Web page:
Here is what our scientists were doing throughout the war. Something interesting that I didn’t know about was the exedous of Jewish scientists from (especially) German institutions to other institutions from 1933 onwards, that is probably something that we want to mention in the episode. They were either forced to leave or discredited by the nazi party. None of the scientists involved in discoveries pre 1900 were active during the war, so I left them off. Also left off scientists involved in discoveries that are in no way related to the atom (e.g. Hubble).
Max Plank – (mostly pre-war under Nazi rule) Tried to talk other scientists out of leaving Germany. Succeeded in allowing a number of Jewish scientists to continue working in Nazi Germany. Met Hitler in 1933 to discuss Jewish scientists, Hitler went on a rant, Plank could only remain silent and then take his leave.
Gilbert Lewis – Not really working on anything to do with atoms/nuclear physics. More of a traditional chemist, research not involved in the war.
Albert Einstein – Born a Jew, emigrated to the US in 1933. Tried to get fellow Jewish scientists jobs in places like Turkey. 1935 decided to stay in US permanently and applied for citizenship, granted in 1940 despite some resistance. Wrote a letter to US president Roosevelt a few months before WW2 after pressure from Leo Szilard warning of the dangers of Germany developing the atomic bomb, something Einstein hadn’t considered, urging the US to begin work on their own project using his connections with the Belgian royal family to get contacts in the oval office. Believes that writing the letter was his 1 great mistake in life. Wasn’t directly involved with the Manhattan project, but did give the US navy guidance with development of some weapons.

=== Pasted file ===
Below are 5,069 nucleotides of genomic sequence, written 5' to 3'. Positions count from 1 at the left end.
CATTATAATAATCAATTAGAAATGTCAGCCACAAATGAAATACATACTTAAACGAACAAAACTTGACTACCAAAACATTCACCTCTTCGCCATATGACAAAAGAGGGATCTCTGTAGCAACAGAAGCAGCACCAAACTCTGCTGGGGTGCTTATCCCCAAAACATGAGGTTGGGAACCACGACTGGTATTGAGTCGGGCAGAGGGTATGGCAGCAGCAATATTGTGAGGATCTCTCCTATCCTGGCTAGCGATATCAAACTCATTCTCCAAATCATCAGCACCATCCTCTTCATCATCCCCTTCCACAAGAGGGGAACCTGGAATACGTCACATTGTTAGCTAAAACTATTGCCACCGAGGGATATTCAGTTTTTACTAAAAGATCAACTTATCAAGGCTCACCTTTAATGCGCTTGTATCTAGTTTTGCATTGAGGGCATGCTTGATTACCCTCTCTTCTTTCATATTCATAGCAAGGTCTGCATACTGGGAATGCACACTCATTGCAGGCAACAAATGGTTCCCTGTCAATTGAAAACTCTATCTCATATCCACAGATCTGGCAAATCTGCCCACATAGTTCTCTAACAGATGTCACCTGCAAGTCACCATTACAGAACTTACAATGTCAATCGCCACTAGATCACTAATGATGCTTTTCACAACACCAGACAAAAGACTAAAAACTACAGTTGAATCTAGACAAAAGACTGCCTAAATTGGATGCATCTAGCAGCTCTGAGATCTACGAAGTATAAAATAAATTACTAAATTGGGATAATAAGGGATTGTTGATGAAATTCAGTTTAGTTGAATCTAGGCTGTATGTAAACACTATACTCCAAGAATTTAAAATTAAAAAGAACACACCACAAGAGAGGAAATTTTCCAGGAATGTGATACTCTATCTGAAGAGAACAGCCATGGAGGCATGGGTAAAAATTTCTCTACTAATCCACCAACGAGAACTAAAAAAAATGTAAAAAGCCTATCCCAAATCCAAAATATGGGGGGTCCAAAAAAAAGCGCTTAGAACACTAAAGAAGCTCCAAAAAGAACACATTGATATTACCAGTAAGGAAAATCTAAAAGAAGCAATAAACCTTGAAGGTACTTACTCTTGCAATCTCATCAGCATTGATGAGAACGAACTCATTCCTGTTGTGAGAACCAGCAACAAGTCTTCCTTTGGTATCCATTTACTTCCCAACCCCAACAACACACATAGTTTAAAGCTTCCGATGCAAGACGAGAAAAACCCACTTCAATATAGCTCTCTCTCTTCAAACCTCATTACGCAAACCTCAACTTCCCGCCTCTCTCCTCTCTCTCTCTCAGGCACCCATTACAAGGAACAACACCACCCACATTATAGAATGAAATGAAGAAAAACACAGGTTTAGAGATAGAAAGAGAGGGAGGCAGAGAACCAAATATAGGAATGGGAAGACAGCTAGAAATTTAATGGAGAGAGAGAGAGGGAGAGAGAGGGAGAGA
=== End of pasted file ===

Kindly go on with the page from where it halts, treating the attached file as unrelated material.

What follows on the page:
Ernest Rutherford – Died 1937
Geoffrey Ingram Taylor - Solved military problems such as the propagation of blast waves, studying both waves in air and underwater explosions. Taylor was sent to the United States in 1944–1945 as part of the British delegation to the Manhattan Project. At Los Alamos, Taylor helped solve implosion instability problems in the development of atomic weapons particularly the plutonium bomb used at Nagasaki on 9 August 1945.
Lise Meitner – Jewish, saved from the exodus of Jewish scientists in Germany by her Austrian citizenship. Her response was to bury herself in her work. Got too difficult and departed for the Netherlands in 1938. Despite being one of the first people to experimentally discover nuclear fission, refused to work on the bomb for either side.
Otto Hahn – Suspected by the Allies of working on in the Uranium club, but did not. His only connection was working on nuclear fission. Taken into custardy by the British in 1945. Was said to be in despair when he learnt about the use of the bomb. Allowed to return to Germany early 1946.
Robert A Millikan – Not involved in WW2, peace activist. Served as vice chairman on the US national research council during WW1 (yes 1, not 2).
Niels Bhor – Concluded based on his liquid drop model of the nucleus that it was U-235 and not the more abundant U-238 responsible for fission with thermal neutrons. Parents were Jewish, so he was considered Jewish. Found many Jewish scientists work in many institutions across the world. Working in Denmark at the beginning of the war, to prevent the Germans from discovering Max von Laue’s and James Franck’s gold Nobel medals, Bohr had de Hevesy dissolve them in aqua regia. In this form, they were stored on a shelf at the Institute until after the war, when the gold was precipitated and the medals re-struck by the Nobel Foundation. Famous meeting with Heisenberg September 1941. Had a hand in getting Sweden to accept Danish Jewish refugees in September 1943. Encouraged to come to Britain, arrived October 1943 but kept out of sight. Paid a series of scientific visits to the US and the Manhattan project, described as a father figure to the younger scientists. Quoted as saying “they didn’t need my help to make toe atomic bomb” but credited with an important contribution to the work on modulated neutron initiators. Tried to get the Anglo-Ampericant to work with the Soviets on the bomb (he believed that they were aware of the project) but the British and Americans refused.